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Fidel and Che: A Revolutionary Friendship

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Fidel and Che: A Revolutionary Friendship Cover

 

Synopses & Reviews

Publisher Comments:

A unique dual portrait shines new light on two of the most dramatic figures of the twentieth century.

Drawing on sources in Cuba, Latin America, the United States, Europe, and Russia, and on material not available to previous biographers, Simon Reid-Henry has crafted a compelling portrait of a revolutionary era and the two men whose names and deeds personify it: Fidel Castro and Che Guevara. What began as an association of convenience would fundamentally shape their political visions, propelling them further than either had dared imagine. Ironically, though, their jointly conceived vision of revolution would ultimately force them to choose between friendship and their beliefs.

At a momentous turning point in Cuban history, Simon Reid-Henry offers a fascinating and original chronicle of two of the most powerful personalities in recent memory.

Simon Reid-Henry is a lecturer at Queen Mary College, University of London. He has traveled often to Cuba, living there for a year while interviewing many senior figures on the island. He is regularly invited to speak on Cuba at international forums, and has written features for the Economist and the Times of London. This is his first book. He lives in London.
Drawing on sources in Cuba, Latin America, the United States, Europe, and Russia, and on material not available to previous biographers, Simon Reid-Henry has crafted a compelling portrait of a revolutionary era and the two men whose names and deeds personify it: Fidel Castro and Che Guevara. What began as an association of convenience would fundamentally shape their political visions, propelling them further than either had dared imagine. Ironically, though, their jointly conceived vision of revolution would ultimately force them to choose between friendship and their beliefs. At a momentous turning point in Cuban history, Simon Reid-Henry offers a fascinating and original chronicle of two of the most powerful personalities in recent memory.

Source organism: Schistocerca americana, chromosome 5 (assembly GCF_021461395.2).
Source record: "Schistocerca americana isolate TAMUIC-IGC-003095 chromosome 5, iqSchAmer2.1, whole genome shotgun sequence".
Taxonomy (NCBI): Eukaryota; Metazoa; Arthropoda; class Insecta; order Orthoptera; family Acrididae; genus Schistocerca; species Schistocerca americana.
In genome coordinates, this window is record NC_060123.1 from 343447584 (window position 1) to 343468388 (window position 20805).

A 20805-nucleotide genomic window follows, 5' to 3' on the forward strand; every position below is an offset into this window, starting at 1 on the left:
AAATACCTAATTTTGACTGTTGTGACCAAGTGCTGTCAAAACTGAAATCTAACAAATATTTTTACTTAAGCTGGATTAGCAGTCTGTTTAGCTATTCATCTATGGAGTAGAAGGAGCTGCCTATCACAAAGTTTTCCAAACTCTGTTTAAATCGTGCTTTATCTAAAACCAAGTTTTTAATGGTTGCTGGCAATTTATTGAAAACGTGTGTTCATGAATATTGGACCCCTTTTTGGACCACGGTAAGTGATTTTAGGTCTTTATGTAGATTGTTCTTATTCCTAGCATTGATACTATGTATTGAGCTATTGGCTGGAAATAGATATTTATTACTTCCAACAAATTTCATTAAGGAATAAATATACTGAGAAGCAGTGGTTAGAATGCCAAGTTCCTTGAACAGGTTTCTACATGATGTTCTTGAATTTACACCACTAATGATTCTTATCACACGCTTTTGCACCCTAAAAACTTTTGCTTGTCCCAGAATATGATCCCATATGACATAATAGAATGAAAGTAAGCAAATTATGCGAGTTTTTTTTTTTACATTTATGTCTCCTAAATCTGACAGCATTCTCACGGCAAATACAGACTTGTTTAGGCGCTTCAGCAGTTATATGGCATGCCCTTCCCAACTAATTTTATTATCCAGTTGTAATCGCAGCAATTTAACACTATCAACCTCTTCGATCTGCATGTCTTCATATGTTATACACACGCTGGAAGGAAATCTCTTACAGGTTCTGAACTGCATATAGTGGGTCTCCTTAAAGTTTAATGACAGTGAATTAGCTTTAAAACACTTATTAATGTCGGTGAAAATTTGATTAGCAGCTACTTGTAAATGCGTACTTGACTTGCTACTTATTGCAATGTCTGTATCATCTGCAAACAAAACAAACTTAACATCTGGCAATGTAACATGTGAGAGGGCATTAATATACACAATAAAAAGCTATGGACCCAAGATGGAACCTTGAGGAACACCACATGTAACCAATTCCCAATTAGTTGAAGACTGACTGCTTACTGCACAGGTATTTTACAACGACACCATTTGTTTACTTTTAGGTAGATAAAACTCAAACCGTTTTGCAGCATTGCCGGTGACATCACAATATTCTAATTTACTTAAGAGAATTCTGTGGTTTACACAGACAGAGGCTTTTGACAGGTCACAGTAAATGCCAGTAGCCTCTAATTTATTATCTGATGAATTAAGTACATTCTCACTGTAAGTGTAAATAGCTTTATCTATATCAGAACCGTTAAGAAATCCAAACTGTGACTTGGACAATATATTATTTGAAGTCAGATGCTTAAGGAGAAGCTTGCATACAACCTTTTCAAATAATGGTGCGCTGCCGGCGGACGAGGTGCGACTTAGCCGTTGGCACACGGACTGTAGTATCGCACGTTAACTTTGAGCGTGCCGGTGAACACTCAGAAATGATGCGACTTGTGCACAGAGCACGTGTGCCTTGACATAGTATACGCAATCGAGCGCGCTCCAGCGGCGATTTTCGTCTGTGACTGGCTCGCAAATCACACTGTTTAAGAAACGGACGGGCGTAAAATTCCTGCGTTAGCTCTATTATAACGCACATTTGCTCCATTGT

"Reid-Henry writes with circumstantial detail, yielding, among other things, a touching inventory of the things Guevara carried: a photograph of his wife, copies of Marx and Lenin and an inhaler for asthma. Illuminates unexplored corners in the revolutionary history of Latin America and gives a sympathetic but not uncritical view of a genuine friendship."—Kirkus Reviews
"Reid-Henry writes with circumstantial detail, yielding, among other things, a touching inventory of the things Guevara carried: a photograph of his wife, copies of Marx and Lenin and an inhaler for asthma. Illuminates unexplored corners in the revolutionary history of Latin America and gives a sympathetic but not uncritical view of a genuine friendship."—Kirkus Reviews

"[Fidel and Che] is an exciting, fast-paced history that finally has more to do with the revolutionary movement celebrating its 50th anniversary this year than with the relationship between Castro and Che Guevara. That relationship was one of revolutionary intellectualism and a deep trust. First-timer Reid-Henry explores Fidel's abiding faith in Guevara's abilities and strategies in an adventure story that often reads like fiction. Utilizing primary-source materials and interviews to construct the 12-year relationship between the two revolutionaries, he has created a memorable book."—Library Journal

Review:

"In this elegiac study of the revolution's iconic leader, Reid-Henry makes the relationship between Fidel Castro and Che Guevara the central dynamic of each man's life and of the revolution itself. On the one hand, the driven, domineering, strategically minded Castro galvanized the dreamy Guevara to discover his talent as a guerrilla commander and political executioner. On the other hand, Reid-Henry works hard to demonstrate that Guevara's poetic soul and quixotic Marxist purism made its mark on Castro's calculating mind. In his most revisionist claim, the author insists, not very convincingly, that Guevara's ill-starred insurrectionary expeditions to the Congo and Bolivia were not merely convenient ways for Castro to rid himself of his difficult comrade but wholehearted collaborations intended to spread their joint revolutionary vision to the world. Reid-Henry's portrait of the Che-Fidel dynamic makes the Cuban revolution as much a romantic adventure as an authoritarian bureaucracy, but Castro's obvious dominance of the partnership renders that picture unpersuasive. 30 b&w photos." Publishers Weekly (Copyright Reed Business Information, Inc.)